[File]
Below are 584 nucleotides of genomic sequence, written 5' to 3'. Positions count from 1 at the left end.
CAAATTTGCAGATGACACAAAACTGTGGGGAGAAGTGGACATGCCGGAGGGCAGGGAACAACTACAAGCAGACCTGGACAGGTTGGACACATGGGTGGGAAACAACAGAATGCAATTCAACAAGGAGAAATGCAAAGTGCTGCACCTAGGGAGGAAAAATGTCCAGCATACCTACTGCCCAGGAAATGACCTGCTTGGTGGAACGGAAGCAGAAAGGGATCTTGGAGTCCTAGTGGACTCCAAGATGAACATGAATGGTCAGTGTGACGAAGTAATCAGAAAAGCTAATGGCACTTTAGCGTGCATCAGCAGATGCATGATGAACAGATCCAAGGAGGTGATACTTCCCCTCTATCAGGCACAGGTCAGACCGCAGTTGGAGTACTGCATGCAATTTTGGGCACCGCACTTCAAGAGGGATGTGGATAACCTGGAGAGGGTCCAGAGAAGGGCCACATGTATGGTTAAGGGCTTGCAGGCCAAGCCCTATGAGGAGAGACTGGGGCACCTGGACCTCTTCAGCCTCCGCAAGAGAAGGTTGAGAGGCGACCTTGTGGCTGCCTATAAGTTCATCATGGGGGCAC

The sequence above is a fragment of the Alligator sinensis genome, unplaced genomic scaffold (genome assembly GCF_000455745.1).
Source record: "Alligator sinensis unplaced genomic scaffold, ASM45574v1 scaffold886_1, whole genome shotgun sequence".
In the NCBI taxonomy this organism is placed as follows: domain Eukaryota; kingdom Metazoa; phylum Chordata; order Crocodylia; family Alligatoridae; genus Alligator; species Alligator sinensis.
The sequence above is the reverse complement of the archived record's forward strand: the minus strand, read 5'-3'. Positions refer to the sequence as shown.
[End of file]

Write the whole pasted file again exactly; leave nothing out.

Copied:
Below are 584 nucleotides of genomic sequence, written 5' to 3'. Positions count from 1 at the left end.
CAAATTTGCAGATGACACAAAACTGTGGGGAGAAGTGGACATGCCGGAGGGCAGGGAACAACTACAAGCAGACCTGGACAGGTTGGACACATGGGTGGGAAACAACAGAATGCAATTCAACAAGGAGAAATGCAAAGTGCTGCACCTAGGGAGGAAAAATGTCCAGCATACCTACTGCCCAGGAAATGACCTGCTTGGTGGAACGGAAGCAGAAAGGGATCTTGGAGTCCTAGTGGACTCCAAGATGAACATGAATGGTCAGTGTGACGAAGTAATCAGAAAAGCTAATGGCACTTTAGCGTGCATCAGCAGATGCATGATGAACAGATCCAAGGAGGTGATACTTCCCCTCTATCAGGCACAGGTCAGACCGCAGTTGGAGTACTGCATGCAATTTTGGGCACCGCACTTCAAGAGGGATGTGGATAACCTGGAGAGGGTCCAGAGAAGGGCCACATGTATGGTTAAGGGCTTGCAGGCCAAGCCCTATGAGGAGAGACTGGGGCACCTGGACCTCTTCAGCCTCCGCAAGAGAAGGTTGAGAGGCGACCTTGTGGCTGCCTATAAGTTCATCATGGGGGCAC

The sequence above is a fragment of the Alligator sinensis genome, unplaced genomic scaffold (genome assembly GCF_000455745.1).
Source record: "Alligator sinensis unplaced genomic scaffold, ASM45574v1 scaffold886_1, whole genome shotgun sequence".
In the NCBI taxonomy this organism is placed as follows: domain Eukaryota; kingdom Metazoa; phylum Chordata; order Crocodylia; family Alligatoridae; genus Alligator; species Alligator sinensis.
The sequence above is the reverse complement of the archived record's forward strand: the minus strand, read 5'-3'. Positions refer to the sequence as shown.